Fed up starting a diet in January and finishing it in February?! Make this year different by being armed with all you need to know about the latest weightloss trends.
Are the most popular diets always the best? How do you sort fad from fab? We asked Clinical Nutritionist Suzie Sawyer, who gives us the lowdown. She's picked the five diets likely to be the biggest this year, and explains how to pick the very best diet in 2020 for you (and what you need to watch out for…)
Best diets 2020
What it looks like: Eggs and bacon for breakfast. Chicken and salad for lunch and steamed fish with mixed vegetables for dinner.
How it works: It’s super-low carbs, with high fat, pushing the body into ketosis; where the body is forced into breaking down fat for fuel. Whilst there’s certainly merit in keeping a diet low in carbs overall, which reduces the release of the fat-storing hormone insulin, following the Keto for a prolonged period can lead to acidosis or at the very least mood swings, constipation and energy lows.
However, it’s certainly very effective for weight loss and you can choose the rate at which you want to lose weight by closely monitoring the total number of calories you’re eating on a daily basis. For example, if you want to lose a kilo per week (a sensible approach), an average-sized woman would need to eat around 1,500 calories daily. Around 65% of those calories would come from fat.
Pros and cons: Weight loss can be achieved quickly, and with around 30% of calories coming from protein, the body won’t lose muscle mass, which frequently happens on weight loss plans. However, you’re likely to have quite a few nutrient deficiencies especially calcium as the diet contains no dairy or other calcium-rich foods such as soya milk. If you’re following a diet like this you might want to consider a high potency daily multivitamin and mineral such as Alive! Ultra Wholefood Plus.
Verdict: Probably not a diet for the long-term but can be effective for weight loss in the short term, with the potential of reducing the growing obesity crisis in the UK.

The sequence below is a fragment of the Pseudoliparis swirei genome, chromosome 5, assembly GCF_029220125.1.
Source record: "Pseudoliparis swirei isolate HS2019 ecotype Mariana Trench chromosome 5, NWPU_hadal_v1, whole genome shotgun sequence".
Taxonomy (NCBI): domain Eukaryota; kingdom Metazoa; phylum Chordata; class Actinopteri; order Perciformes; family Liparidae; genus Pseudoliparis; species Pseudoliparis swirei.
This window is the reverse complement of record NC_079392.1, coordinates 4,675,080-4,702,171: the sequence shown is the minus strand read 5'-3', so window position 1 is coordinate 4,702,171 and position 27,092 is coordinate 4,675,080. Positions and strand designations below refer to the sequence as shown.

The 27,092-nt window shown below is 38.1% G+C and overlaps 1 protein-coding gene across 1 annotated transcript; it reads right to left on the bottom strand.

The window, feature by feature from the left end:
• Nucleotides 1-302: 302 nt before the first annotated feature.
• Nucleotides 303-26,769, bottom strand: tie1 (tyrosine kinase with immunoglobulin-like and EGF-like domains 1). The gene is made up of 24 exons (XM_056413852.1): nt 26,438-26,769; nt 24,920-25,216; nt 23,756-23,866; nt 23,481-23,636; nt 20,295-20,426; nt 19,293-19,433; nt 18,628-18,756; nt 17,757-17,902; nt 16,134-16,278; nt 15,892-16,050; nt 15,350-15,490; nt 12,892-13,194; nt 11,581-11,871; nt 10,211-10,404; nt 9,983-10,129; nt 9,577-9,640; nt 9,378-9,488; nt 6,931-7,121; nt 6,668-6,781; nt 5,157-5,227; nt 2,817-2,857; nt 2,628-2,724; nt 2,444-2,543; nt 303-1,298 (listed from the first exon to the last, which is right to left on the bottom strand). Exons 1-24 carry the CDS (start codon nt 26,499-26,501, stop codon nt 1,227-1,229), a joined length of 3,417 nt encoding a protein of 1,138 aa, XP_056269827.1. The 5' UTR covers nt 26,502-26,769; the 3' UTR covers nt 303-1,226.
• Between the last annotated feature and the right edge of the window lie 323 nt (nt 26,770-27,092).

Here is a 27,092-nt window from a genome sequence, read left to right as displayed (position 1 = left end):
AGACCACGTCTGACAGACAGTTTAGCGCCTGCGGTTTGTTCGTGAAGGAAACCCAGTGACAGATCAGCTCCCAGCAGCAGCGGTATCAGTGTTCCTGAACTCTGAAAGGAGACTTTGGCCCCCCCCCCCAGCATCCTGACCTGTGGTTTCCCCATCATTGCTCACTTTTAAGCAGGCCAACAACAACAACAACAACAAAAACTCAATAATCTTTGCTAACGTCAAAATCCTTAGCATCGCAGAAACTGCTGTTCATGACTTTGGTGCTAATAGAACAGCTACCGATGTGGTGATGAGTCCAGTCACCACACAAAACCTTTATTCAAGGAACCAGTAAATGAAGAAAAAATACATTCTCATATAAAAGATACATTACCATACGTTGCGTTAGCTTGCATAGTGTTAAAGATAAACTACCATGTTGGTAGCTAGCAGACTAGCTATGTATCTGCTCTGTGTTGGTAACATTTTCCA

What it looks like: Spinach, mushroom and tomato omelette to start the day. Wild salmon salad for lunch and organic roasted chicken with mashed sweet potatoes, broccoli and peas for dinner. It’s not going to be cheap!
How it works: It’s basically a throw-back to caveman times! So, it’s based on meat, fish, vegetables, fruit, nuts and seeds. However, out go dairy, sugar, grains, legumes and beans. The good news is that since it’s based on healthy eating principles, with foods that are not processed or pumped full of hormones, it’s certainly not in ‘fad’ territory.
Pros and cons: Your diet will be very ‘clean’ with no refined foods allowed. It naturally follows that you’ll be getting a great range of nutrients. However, the Paleo Diet could lead to deficiencies in the mineral iodine, since dairy is one of the main sources. We know from our National Diet and Nutrition Survey (NDNS)2 data that 17% of women of child-bearing age are iodine-deficient. Iodine is key for growth and brain development during pregnancy.
Verdict: It’s not a fad but it carries a high price tag!
What it looks like: Homemade beans on wholegrain toast for breakfast. Chunky vegetable soup with barley and tofu for lunch and vegetarian goulash with wholegrain brown rice for dinner. You’ll not be hungry on this one!